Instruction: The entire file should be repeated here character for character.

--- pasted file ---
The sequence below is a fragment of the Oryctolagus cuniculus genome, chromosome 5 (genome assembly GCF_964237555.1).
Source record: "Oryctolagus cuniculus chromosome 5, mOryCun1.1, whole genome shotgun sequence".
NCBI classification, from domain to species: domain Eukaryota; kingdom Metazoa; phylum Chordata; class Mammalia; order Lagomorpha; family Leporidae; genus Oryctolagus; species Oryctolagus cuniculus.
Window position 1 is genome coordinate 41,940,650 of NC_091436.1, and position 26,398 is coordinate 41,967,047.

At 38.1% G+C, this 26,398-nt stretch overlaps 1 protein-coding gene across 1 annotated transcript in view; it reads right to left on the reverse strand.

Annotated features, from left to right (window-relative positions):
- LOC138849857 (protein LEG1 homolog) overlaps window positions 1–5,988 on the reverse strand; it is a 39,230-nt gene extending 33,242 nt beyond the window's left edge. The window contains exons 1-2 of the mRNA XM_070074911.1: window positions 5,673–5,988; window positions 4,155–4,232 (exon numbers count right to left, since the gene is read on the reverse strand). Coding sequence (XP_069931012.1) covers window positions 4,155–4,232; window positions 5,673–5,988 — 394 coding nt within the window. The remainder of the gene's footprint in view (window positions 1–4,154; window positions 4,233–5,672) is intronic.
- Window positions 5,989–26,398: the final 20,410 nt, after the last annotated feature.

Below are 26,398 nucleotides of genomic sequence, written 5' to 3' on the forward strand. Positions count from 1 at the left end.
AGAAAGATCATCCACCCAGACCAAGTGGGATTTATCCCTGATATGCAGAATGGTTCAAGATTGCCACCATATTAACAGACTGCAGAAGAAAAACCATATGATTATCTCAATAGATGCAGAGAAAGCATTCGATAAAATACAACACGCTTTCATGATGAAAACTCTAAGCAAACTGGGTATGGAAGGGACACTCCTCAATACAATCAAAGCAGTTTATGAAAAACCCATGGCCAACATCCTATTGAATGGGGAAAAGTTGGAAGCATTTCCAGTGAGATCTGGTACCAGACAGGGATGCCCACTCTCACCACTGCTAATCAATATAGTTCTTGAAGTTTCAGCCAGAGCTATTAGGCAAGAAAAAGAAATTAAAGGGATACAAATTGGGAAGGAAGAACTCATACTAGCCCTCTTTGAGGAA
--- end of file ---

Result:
The sequence below is a fragment of the Oryctolagus cuniculus genome, chromosome 5 (genome assembly GCF_964237555.1).
Source record: "Oryctolagus cuniculus chromosome 5, mOryCun1.1, whole genome shotgun sequence".
NCBI classification, from domain to species: domain Eukaryota; kingdom Metazoa; phylum Chordata; class Mammalia; order Lagomorpha; family Leporidae; genus Oryctolagus; species Oryctolagus cuniculus.
Window position 1 is genome coordinate 41,940,650 of NC_091436.1, and position 26,398 is coordinate 41,967,047.

At 38.1% G+C, this 26,398-nt stretch overlaps 1 protein-coding gene across 1 annotated transcript in view; it reads right to left on the reverse strand.

Annotated features, from left to right (window-relative positions):
- LOC138849857 (protein LEG1 homolog) overlaps window positions 1–5,988 on the reverse strand; it is a 39,230-nt gene extending 33,242 nt beyond the window's left edge. The window contains exons 1-2 of the mRNA XM_070074911.1: window positions 5,673–5,988; window positions 4,155–4,232 (exon numbers count right to left, since the gene is read on the reverse strand). Coding sequence (XP_069931012.1) covers window positions 4,155–4,232; window positions 5,673–5,988 — 394 coding nt within the window. The remainder of the gene's footprint in view (window positions 1–4,154; window positions 4,233–5,672) is intronic.
- Window positions 5,989–26,398: the final 20,410 nt, after the last annotated feature.

Below are 26,398 nucleotides of genomic sequence, written 5' to 3' on the forward strand. Positions count from 1 at the left end.
AGAAAGATCATCCACCCAGACCAAGTGGGATTTATCCCTGATATGCAGAATGGTTCAAGATTGCCACCATATTAACAGACTGCAGAAGAAAAACCATATGATTATCTCAATAGATGCAGAGAAAGCATTCGATAAAATACAACACGCTTTCATGATGAAAACTCTAAGCAAACTGGGTATGGAAGGGACACTCCTCAATACAATCAAAGCAGTTTATGAAAAACCCATGGCCAACATCCTATTGAATGGGGAAAAGTTGGAAGCATTTCCAGTGAGATCTGGTACCAGACAGGGATGCCCACTCTCACCACTGCTAATCAATATAGTTCTTGAAGTTTCAGCCAGAGCTATTAGGCAAGAAAAAGAAATTAAAGGGATACAAATTGGGAAGGAAGAACTCATACTAGCCCTCTTTGAGGAA